The Laughing Thrush

O nameless joy of the morning

tumbling upward note by note out of the night
and the hush of the dark valley
and out of whatever has not been there

song unquestioning and unbounded
yes this is the place and the one time
in the whole of before and after
with all of memory waking into it

and the lost visages that hover
around the edge of sleep
constant and clear
and the words that lately have fallen silent
to surface among the phrases of some future
if there is a future

here is where they all sing the first daylight
whether or not there is anyone listening

W.S. Merwin is a nature poet too, at least sometimes, though unlike Mary Oliver he can be a good deal darker and sometimes writes explicitly on environmental destruction. But he does it beautifully.

I took a page I hated from a self-help book, gessoed it, painted it, stamped and stenciled it, then drew the calligraphy letters on with a brush, and mounted it on a bit of backing board to make it stiff. And now it sits on my bookcase, amidst piles of books and mountains of fabrics and notions and quilted blocks.

Something about thrushes seems to inspire poets grappling with finding joy and meaning amidst loss, doesn’t it? And the thrushes have no idea–they just sing.

Mary Oliver as wall art

Even if you don’t think you like Mary Oliver–even if you think you don’t like poetry–you have almost certainly read one of her poems, and you might even have enjoyed it. Mary Oliver is that most rare of all creatures: a poet who makes a living from poetry. She’s a nature poet with an eye for the small details of the world, constantly finding the universe in a grain of pollen. She’s also had her work and parts thereof shared on every social media platform–alone, on pictures, and in video–just about constantly, probably since the internet’s electronic heart first began to beat. And if you still think you don’t know who Mary Oliver is:

Tell me, what is it you plan to do
with your one wild and precious life?

That’s Mary Oliver, from The Summer Day, and if you’re saying you’ve never read it, you’re lying.

However, The Summer Day (much as I love it) isn’t the one I turned into wall art, and neither is What Was Once the Largest Shopping Centre in Northern Ohio Was Built Where There Had Been a Pond I Used to Visit Every Summer Afternoon, though that poem is one of my favourite poems ever.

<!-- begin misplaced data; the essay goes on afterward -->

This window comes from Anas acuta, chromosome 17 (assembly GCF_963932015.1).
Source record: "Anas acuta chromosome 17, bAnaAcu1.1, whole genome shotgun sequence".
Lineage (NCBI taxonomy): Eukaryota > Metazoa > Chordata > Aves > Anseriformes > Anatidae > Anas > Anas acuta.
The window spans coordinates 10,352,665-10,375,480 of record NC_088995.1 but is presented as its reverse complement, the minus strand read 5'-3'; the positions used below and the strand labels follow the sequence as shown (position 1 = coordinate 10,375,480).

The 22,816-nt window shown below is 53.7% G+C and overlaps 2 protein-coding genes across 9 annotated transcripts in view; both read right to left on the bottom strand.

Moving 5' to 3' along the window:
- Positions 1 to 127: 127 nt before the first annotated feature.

poetry month-9-5No. The wall art was taken from Mindful.

Every day
I see or hear
something
that more or less

kills me
with delight,
that leaves me
like a needle

in the haystack
of light.
It was what I was born for –
to look, to listen,

to lose myself
inside this soft world –
to instruct myself
over and over

in joy,
and acclamation.
Nor am I talking
about the exceptional,

the fearful, the dreadful,
the very extravagant –
but of the ordinary,
the common, the very drab,

the daily presentations.
Oh, good scholar,
I say to myself,
how can you help

but grow wise
with such teachings
as these –
the untrimmable light

of the world,
the ocean’s shine,
the prayers that are made
out of grass?

This piece is just a sampler, a bit of muslin on which I practiced different kinds of stitches until I had something I thought was pretty. It was fun and not very difficult and, as is common with embroidery, it took forever. I’ve always meant to make another, larger, better-planned embroidery from another Mary Oliver poem, but somehow there is always something else I’m working on. One day, right?

Rilke as bookmark

poetry month-11-6For years, I had these self-help books I dragged around with me through every move. Most of them were gifts (of a sort) from one particular person who shall remain nameless, and they inspired in me an absolute rage; the others, while less rage-inspiring, were quite notable in their absolute inability to help me help myself. They were more like self-unhelp books, or self-trouble.

After the last move, in 2012, unpacking these ridiculous books again, I got angry at myself (self-angering books): WHY was I torturing myself by lugging these horrible, offensive, accusatory, unhelpful, rage-inducing books with me through house after house? Just because they were printed and bound did not mean they were automatically worthy of respect.